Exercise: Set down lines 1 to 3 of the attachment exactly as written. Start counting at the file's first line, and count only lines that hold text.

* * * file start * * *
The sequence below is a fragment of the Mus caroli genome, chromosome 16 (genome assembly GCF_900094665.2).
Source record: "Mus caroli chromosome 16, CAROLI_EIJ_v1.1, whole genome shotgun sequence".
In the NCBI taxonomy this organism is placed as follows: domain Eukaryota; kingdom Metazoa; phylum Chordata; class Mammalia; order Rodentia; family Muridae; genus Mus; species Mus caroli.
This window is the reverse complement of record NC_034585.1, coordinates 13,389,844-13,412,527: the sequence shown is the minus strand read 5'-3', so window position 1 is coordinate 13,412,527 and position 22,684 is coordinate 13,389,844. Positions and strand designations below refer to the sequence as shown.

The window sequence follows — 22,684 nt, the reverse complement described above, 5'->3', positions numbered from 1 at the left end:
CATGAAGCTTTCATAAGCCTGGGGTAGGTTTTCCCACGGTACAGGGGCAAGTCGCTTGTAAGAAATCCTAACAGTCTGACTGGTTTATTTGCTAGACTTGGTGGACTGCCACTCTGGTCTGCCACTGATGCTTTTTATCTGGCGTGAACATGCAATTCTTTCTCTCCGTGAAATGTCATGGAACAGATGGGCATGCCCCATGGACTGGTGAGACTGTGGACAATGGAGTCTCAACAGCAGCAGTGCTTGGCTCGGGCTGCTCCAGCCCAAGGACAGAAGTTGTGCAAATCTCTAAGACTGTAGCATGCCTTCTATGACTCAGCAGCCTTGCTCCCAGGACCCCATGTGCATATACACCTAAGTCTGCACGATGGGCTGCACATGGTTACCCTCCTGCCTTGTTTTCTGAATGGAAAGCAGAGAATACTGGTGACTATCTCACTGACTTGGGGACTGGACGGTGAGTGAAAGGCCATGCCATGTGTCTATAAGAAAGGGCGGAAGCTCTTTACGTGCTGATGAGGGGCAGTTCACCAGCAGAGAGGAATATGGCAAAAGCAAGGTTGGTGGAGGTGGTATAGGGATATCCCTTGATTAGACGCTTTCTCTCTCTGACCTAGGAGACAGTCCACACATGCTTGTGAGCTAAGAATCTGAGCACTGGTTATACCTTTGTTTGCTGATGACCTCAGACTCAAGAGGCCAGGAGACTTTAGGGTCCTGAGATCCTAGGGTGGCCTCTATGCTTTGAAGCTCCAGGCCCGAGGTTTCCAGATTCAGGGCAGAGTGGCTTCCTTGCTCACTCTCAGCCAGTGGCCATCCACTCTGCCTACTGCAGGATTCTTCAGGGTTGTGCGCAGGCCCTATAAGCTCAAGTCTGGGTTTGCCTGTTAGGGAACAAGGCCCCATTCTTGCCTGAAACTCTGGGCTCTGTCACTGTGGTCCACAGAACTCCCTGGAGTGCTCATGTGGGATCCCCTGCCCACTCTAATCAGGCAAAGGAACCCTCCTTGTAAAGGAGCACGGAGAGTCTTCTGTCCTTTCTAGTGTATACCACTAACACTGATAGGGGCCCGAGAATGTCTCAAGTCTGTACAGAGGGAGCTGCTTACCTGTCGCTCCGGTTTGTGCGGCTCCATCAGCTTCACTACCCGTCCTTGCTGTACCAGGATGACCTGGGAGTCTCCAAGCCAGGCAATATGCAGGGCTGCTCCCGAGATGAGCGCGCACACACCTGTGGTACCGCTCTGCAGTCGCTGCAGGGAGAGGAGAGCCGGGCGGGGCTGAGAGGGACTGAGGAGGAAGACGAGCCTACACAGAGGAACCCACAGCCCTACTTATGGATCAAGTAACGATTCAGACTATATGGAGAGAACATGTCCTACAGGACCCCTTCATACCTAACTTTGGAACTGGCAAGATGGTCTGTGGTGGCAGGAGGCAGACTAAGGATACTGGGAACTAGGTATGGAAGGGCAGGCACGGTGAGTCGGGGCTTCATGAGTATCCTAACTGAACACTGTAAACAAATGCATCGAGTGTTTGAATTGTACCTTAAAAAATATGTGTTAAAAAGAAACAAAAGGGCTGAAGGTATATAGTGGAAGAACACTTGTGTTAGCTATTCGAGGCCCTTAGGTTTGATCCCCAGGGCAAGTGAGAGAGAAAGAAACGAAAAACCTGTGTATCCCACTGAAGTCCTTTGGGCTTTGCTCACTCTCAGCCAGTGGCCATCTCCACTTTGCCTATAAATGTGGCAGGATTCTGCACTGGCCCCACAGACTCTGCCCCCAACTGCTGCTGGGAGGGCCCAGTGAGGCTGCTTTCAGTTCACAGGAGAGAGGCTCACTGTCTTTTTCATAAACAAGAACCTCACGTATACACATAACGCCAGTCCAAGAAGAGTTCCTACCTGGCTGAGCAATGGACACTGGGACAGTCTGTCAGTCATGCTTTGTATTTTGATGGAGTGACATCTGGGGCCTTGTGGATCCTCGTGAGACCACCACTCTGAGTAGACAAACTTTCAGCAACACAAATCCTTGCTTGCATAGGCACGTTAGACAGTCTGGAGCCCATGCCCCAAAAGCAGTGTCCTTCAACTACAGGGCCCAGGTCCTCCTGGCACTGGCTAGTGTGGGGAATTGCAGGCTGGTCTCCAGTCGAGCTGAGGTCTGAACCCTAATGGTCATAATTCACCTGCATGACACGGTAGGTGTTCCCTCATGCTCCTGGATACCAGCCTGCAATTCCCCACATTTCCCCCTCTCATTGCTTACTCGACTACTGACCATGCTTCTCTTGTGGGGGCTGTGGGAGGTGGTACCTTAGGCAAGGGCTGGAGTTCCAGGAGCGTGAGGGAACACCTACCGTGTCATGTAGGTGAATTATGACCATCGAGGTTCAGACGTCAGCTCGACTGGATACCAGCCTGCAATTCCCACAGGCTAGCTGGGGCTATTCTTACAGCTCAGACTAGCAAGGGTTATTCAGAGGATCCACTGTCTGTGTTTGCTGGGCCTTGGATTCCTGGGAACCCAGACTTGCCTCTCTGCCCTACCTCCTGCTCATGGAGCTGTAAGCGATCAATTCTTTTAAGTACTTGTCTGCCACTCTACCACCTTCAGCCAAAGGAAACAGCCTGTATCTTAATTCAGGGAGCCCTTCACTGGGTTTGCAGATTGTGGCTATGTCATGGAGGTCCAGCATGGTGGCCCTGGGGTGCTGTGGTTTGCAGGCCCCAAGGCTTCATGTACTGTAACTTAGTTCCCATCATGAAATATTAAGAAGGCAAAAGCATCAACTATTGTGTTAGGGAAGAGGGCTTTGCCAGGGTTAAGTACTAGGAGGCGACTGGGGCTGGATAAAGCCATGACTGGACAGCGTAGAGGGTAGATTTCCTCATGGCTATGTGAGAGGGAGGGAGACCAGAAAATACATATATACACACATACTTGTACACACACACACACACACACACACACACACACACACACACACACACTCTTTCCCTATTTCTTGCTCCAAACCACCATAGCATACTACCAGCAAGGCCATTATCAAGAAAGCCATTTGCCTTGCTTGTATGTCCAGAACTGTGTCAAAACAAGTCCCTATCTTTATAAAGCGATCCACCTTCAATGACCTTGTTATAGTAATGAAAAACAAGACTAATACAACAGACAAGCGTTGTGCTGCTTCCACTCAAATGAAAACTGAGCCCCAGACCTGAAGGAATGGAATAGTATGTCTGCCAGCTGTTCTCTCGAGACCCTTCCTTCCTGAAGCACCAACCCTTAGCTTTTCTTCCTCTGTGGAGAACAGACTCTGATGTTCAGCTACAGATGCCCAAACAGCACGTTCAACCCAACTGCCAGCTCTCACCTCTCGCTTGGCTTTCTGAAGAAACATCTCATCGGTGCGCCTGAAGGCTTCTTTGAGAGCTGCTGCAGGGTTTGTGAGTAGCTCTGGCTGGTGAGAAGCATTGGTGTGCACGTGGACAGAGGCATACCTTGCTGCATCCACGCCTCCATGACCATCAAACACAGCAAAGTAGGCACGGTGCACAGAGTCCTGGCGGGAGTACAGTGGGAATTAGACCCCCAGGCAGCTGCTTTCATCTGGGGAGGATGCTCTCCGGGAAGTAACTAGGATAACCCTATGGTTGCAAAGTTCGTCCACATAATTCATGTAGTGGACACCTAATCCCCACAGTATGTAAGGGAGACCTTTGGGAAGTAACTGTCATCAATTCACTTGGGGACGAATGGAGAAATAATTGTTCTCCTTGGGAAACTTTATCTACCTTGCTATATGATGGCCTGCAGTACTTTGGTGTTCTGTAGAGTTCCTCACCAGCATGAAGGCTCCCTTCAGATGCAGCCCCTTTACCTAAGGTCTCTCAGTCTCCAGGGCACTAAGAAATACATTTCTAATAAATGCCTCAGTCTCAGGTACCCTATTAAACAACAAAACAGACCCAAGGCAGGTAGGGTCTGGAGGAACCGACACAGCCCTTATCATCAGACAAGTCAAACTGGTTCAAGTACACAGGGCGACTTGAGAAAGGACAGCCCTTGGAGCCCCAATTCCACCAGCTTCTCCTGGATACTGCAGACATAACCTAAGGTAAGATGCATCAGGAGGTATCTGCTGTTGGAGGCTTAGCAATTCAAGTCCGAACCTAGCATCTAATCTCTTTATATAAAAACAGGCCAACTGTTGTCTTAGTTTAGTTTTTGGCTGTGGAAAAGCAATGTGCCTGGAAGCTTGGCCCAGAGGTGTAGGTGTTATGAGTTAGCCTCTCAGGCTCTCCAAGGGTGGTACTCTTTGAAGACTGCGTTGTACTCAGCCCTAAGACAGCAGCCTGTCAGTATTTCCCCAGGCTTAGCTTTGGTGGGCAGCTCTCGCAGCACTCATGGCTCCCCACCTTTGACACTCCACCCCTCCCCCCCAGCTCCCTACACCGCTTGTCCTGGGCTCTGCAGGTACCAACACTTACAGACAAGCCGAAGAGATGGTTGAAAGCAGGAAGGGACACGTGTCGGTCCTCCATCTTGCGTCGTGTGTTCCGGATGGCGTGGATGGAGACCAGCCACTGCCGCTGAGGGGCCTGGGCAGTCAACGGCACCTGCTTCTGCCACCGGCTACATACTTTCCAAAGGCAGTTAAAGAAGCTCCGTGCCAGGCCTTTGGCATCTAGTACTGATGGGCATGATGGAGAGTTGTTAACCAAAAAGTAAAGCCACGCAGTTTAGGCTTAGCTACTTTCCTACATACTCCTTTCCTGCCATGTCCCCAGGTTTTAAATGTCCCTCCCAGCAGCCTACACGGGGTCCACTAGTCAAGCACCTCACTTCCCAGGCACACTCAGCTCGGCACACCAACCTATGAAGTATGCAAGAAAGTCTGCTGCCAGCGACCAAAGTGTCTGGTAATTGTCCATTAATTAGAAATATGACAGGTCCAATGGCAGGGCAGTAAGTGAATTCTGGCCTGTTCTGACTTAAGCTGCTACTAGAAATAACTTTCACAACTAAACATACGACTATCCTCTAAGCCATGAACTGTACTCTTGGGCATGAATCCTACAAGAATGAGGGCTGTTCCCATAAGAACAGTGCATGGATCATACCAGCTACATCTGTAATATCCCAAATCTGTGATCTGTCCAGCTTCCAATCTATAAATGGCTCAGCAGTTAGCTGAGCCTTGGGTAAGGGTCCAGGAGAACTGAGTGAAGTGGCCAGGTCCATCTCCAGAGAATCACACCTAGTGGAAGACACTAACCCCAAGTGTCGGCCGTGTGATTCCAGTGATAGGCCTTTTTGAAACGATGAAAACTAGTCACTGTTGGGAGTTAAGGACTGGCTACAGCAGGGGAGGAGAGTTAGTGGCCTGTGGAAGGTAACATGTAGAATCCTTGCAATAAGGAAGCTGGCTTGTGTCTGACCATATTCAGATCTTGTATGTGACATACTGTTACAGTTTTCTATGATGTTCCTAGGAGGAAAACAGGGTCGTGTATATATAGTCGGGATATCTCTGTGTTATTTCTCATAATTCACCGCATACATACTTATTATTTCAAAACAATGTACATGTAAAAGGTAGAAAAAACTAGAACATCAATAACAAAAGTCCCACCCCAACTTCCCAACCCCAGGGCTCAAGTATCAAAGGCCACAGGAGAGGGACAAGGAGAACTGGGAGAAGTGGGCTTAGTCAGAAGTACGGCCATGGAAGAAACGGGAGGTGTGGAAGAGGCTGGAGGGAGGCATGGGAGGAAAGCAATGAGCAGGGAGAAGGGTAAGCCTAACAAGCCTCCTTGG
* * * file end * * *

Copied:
The sequence below is a fragment of the Mus caroli genome, chromosome 16 (genome assembly GCF_900094665.2).
Source record: "Mus caroli chromosome 16, CAROLI_EIJ_v1.1, whole genome shotgun sequence".
In the NCBI taxonomy this organism is placed as follows: domain Eukaryota; kingdom Metazoa; phylum Chordata; class Mammalia; order Rodentia; family Muridae; genus Mus; species Mus caroli.